The trial—the Childhood Adenotonsillectomy Trial (CHAT)—enrolled children ages 5 to 9.9 years and spanned seven sites across the country. It randomized 464 children with sleep apnea to either early adenotonsillectomy or watchful waiting with supportive care, evaluating a wide variety of outcomes such as cognition, behavior, blood pressure and improvement in nighttime breathing.
Explore this issue:November 2012
The results of the trial are not yet published but are likely to shed light on the efficacy of adenotonsillectomy for sleep-disordered breathing in children, said Dr. Mitchell, a principal investigator for this trial at Saint Louis University-affiliated SSM Cardinal Glennon Children’s Hospital.
Another CHAT principal investigator, Susan Redline, MD, MPH, Peter C. Farrell professor of sleep medicine at Harvard Medical School in Boston, added, “There have been wide fluctuations in the use of tonsillectomy over the last several decades. In part, this reflects the lack of high-level research to properly inform decision making.” She also noted that the increase in the procedure’s usage is likely attributable to a combination of factors: increased awareness of adverse health and behavioral outcomes associated with sleep apnea and an increase in childhood obesity.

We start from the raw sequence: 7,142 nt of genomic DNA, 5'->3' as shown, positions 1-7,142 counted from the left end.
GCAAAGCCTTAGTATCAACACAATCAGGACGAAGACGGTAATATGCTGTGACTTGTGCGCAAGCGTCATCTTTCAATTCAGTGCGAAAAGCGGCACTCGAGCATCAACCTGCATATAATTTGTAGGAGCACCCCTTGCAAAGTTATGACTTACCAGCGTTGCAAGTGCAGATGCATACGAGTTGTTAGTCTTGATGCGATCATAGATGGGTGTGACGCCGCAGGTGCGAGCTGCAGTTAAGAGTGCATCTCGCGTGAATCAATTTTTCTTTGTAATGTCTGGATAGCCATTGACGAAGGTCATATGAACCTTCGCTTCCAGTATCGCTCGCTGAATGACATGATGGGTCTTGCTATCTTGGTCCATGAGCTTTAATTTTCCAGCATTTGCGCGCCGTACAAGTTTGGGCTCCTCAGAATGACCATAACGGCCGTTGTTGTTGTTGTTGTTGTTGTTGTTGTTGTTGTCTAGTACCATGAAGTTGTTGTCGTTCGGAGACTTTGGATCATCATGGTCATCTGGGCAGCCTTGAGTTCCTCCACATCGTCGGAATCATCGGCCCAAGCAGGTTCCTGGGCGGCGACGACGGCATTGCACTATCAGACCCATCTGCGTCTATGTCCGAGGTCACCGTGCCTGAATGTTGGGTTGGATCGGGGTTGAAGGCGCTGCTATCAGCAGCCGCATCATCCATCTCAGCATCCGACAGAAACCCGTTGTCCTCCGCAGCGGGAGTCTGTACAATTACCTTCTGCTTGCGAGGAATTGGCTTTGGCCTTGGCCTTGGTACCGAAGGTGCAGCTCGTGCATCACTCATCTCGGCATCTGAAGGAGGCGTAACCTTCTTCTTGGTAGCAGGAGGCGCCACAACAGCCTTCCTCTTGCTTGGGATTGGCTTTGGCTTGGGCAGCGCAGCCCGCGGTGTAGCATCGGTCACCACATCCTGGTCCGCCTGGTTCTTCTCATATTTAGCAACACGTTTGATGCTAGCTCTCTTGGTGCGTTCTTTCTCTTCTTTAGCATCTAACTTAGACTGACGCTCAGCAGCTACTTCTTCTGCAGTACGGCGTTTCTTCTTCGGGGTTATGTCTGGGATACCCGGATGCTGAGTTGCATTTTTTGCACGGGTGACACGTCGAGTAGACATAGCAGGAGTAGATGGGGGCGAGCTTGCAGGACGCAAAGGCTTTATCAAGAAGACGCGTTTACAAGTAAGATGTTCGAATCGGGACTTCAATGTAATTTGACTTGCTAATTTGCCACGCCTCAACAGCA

The Larger Picture
Dr. Rosenfeld further advised keeping the rise in tonsillectomies in perspective. “You have to take the big picture of where we were a half-century ago (for tonsillectomy rates) and also how the indications have changed and our knowledge of the effects of sleep-disordered breathing,” he said. “When you look at it that way, we’re probably doing just the right number of tonsillectomies. It may continue to evolve and change, but we’re getting closer to the right number.”